As of 1790, the film said the farmers and the flush were the only people indulging in the luxury that was provided by storing ice. But a crazy business venture by a Bostonian merchant named Frederic Tudor would soon change that.
After a trip to the Caribbean, Tudor thought that he could make a fortune exporting ice from the lakes and ponds of his home state, Massachusetts, to Havana.
In 1806, The Tudor Ice Company successfully transported an 80-ton load of ice from Boston to Martinique.
And so the international ice trade began.
The 1807 Jeffersonian Embargo would cause the business’s rise to be slow, but it gained speed, seeing more success around 1817-1818. And soon delivering ice from northern states to warmer southern climates became the norm.
In 1833, ice was shipped from Massachusetts to India.
By the 1840’s ice was regularly being sent all over the world.
Here in the U.S., methods of ice harvesting had to improve to keep up with the explosion in the industry. And improve they did, when an American inventor named Nathaniel Jarvis Wyeth attached a metal saw to a horse and called it the “ice plow.”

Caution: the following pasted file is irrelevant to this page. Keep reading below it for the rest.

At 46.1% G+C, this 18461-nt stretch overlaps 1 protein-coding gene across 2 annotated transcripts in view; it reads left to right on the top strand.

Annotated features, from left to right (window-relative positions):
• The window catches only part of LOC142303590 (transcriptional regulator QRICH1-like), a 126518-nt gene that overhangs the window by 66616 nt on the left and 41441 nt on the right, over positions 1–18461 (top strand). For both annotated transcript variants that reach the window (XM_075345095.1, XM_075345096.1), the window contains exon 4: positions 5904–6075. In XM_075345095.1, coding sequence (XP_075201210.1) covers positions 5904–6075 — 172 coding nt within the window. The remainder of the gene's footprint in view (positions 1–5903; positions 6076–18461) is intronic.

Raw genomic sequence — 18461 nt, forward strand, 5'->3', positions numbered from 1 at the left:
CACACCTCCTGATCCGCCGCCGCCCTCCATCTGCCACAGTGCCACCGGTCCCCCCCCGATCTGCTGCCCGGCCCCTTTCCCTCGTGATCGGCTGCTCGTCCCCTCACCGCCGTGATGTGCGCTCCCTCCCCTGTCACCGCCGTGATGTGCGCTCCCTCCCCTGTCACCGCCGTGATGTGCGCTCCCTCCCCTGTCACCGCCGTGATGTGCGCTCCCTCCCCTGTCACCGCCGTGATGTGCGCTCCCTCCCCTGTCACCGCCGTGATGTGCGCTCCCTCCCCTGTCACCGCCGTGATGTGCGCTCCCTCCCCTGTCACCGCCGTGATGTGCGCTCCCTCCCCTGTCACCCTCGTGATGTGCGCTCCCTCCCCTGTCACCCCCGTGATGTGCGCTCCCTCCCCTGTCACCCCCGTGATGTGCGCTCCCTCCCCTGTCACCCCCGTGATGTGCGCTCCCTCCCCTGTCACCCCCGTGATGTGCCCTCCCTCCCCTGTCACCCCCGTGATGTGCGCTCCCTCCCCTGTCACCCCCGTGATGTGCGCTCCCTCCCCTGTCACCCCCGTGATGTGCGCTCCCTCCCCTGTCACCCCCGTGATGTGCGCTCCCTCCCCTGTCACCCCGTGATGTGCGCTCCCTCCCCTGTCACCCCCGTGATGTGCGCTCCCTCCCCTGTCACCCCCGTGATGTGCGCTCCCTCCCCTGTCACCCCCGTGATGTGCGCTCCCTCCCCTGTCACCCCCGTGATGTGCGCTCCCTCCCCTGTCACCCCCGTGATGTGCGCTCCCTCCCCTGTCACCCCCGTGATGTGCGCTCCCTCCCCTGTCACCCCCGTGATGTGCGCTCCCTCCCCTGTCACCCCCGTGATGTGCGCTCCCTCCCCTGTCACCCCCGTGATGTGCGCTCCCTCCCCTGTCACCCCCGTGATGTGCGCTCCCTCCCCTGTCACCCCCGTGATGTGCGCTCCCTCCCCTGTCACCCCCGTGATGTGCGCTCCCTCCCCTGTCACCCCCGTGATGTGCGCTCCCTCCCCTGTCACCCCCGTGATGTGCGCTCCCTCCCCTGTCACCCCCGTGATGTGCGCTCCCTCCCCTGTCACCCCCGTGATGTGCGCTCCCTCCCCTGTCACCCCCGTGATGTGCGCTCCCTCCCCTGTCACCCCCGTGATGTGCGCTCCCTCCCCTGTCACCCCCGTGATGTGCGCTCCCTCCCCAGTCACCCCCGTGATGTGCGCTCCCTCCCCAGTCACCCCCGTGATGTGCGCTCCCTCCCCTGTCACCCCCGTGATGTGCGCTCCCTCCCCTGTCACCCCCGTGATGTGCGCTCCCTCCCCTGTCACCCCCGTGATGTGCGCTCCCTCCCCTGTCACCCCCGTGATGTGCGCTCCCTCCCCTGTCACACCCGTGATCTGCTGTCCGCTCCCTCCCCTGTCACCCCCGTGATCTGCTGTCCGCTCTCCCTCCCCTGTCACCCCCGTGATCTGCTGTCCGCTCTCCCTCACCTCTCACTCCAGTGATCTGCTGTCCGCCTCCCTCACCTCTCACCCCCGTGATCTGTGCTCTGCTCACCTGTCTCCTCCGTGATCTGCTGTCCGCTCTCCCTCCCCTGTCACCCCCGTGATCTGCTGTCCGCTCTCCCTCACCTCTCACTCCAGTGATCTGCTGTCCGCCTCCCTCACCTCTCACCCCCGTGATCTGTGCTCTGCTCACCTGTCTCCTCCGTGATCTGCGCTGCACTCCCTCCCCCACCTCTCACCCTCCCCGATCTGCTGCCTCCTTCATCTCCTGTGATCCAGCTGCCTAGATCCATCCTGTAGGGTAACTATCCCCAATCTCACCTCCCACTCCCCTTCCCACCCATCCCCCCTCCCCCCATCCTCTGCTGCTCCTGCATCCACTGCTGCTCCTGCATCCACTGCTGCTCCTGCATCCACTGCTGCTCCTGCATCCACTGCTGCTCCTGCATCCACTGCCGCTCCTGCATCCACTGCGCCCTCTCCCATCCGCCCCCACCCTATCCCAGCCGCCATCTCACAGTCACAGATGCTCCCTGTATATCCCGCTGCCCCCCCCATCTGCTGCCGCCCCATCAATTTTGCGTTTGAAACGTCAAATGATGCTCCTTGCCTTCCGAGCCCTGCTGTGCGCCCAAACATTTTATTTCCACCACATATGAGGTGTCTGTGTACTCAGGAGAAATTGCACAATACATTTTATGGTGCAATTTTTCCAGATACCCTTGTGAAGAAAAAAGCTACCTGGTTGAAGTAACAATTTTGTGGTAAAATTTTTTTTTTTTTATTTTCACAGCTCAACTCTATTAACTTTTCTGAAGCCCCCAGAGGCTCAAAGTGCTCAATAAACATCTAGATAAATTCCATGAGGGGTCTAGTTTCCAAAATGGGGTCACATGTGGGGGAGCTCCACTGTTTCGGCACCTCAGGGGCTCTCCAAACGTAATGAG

According to “The History of Ice Harvesting,” crews of ice-cutters would scrape the ice clean of snow, and use the ice plow to mark the ice into a grid of identical 300-lb blocks. The blocks were then floated out and raised by ramps into ice houses for storing.
Most ice houses could store up to 10,000 tons of ice. It would take about two weeks to fill an ice house, and they used sawdust as an insulator, keeping the ice cold and fresh.
Judy reported that many ice houses still pepper the shores of northern lakes and rivers today.
In 1861, the ice industry took another leap with the invention of the icebox.
Improved technology for harvesting and storage equaled cheaper, more efficient production. Because of this, the United States became the first country to have refrigeration become commonplace.
By the turn of the century ice was a hot commodity with Americans consuming more than two million tons of ice each year, and the iceman was a familiar sight on the streets of town.